The third-generation TT is a playground for adrenaline junkies, tech geeks, and design addicts alike.
I once heard the Audi TT described as “Meg Ryan on four wheels.” That might be a dated reference for some of you, but early models of the long-running sports car fit the bill perfectly. Bubbly, charismatic balls of enthusiasm, the car was adorned with soft angles, rounded surfaces, and more circles than the Olympic logo.
For 2016, the TT is sharper. Edgier. More aggressive. It’s the Angelina Jolie to 2003’s Ryan, a significant departure from the perky iterations of old.
While the first TT was a design icon for its concept car styling, the new one is a driver’s car through and through. But that’s not to say it doesn’t boast major aesthetic chops. The innovative cabin, stunning Virtual Cockpit, and laser-sharp exterior are stunning from every vantage point, and the interior layout makes so much sense we wouldn’t change a thing.
I’ll have what she’s having
Step inside the TT and you’ll notice something missing — the center screen. The third-generation model doesn’t have one, not because it can’t have one, but because it simply doesn’t need one.
The reason for this is Audi’s Virtual Cockpit, a brilliant 3D display that routes everything from stereo control to Google Earth navigation to safety data onto a 1,440 x 540 digital readout in front of the driver. Everything is accessible via a series of switches on the steering wheel, which gives the interior a “pilot-centric” feel and a minimalist look. What’s more, it operates at a smooth 60 frames per second thanks to a Nvidia Tegra 3 processor, it’s brighter than an iPad (so the passenger can see everything clearly), and it’s standard on every TT. Give it a day to get used to, and you’ll wonder why nobody thought of this concept before. It’s awesome. For passengers looking for something to do, not to worry — every function can still be controlled through the Multi Media Interface scroll wheel on the center console.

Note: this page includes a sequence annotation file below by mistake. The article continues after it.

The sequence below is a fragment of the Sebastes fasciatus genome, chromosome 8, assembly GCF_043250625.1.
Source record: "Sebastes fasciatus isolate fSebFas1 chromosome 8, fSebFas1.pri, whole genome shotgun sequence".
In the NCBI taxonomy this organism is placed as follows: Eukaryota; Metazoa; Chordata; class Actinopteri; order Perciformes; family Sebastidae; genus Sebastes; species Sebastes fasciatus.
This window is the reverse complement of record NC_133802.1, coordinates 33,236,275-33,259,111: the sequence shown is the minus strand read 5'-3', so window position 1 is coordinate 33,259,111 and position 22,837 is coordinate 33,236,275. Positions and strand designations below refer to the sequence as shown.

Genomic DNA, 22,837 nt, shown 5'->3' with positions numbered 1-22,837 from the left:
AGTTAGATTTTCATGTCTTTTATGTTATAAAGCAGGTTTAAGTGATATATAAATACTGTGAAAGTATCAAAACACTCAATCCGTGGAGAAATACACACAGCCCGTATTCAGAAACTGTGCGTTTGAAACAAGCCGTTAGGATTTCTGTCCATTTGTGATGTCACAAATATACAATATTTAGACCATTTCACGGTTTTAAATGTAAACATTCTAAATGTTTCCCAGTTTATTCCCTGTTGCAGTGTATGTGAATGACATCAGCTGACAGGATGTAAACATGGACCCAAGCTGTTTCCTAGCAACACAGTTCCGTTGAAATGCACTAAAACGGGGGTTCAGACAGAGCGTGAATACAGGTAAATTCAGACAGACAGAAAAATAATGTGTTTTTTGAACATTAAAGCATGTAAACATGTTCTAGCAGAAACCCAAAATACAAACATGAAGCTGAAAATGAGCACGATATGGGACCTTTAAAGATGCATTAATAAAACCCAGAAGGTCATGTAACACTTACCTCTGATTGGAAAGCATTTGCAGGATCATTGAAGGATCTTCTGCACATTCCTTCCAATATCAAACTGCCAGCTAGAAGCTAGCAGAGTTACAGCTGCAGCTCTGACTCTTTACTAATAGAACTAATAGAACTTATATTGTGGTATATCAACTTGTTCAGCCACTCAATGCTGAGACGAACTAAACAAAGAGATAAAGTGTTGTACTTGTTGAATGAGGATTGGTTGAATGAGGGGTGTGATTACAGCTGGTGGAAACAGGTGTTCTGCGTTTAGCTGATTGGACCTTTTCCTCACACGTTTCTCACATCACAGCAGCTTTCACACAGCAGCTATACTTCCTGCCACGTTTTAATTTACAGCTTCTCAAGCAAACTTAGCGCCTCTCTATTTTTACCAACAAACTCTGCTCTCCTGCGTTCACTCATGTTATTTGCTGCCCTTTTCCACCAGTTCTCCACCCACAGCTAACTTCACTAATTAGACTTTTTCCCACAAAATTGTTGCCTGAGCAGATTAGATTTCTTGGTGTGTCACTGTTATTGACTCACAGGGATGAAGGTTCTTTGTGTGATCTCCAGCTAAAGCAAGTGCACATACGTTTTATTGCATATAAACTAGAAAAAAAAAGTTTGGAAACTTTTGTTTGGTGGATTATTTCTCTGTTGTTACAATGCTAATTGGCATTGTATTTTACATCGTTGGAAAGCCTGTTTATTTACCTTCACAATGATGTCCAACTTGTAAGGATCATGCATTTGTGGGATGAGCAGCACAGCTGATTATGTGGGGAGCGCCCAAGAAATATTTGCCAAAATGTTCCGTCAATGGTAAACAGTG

The swath of climate control switches that litters almost every vehicle has been consolidated to a single multifunction knob inside each air vent. The integrated design doesn’t just clean up your field of view, it looks amazing, especially with the dashboard’s aircraft-inspired topography.
Occupants are also treated to two USB ports in the console, and it’s about dang time. This is the point where I’d typically mention the back seat space, but its paltry dimensions are only suitable for grocery bags, kids, and adults without heads.
You’re probably wondering what the R stands for. After all, the TT RS isn’t coming until the 2017 model year, and the sportiest driving mode in the TT is labeled “Dynamic” instead of “Race” like in the VW Golf R. Well, for the TT’s third generation, Audi has categorized the TT as an “R” vehicle alongside the R8 and R18 race car. Bold statement? Without a doubt, but for 2016, the two-door is no longer just a sporty car; it’s an honest to goodness sports car. After carving my Tango Red Coupe through a series of country roads at the vehicle’s first drive event, I believe it.
While the first TT was a design icon for its concept car styling, the new one is a driver’s car through and through.
Exiting the first corner on a road called Bible Creek, I was immediately impressed by the quattro all-wheel drive system’s outstanding grip and control. I thought I’d miss the extra grunt of the 292-horsepower TTS version, but even the base TT is a blast at any speed. With 220 hp and 258 pound-feet of torque coming from its turbocharged 2.0-liter, the 3,186-pound Coupe manages 0 to 60 mph in 5.3 seconds and a top speed of 130 mph.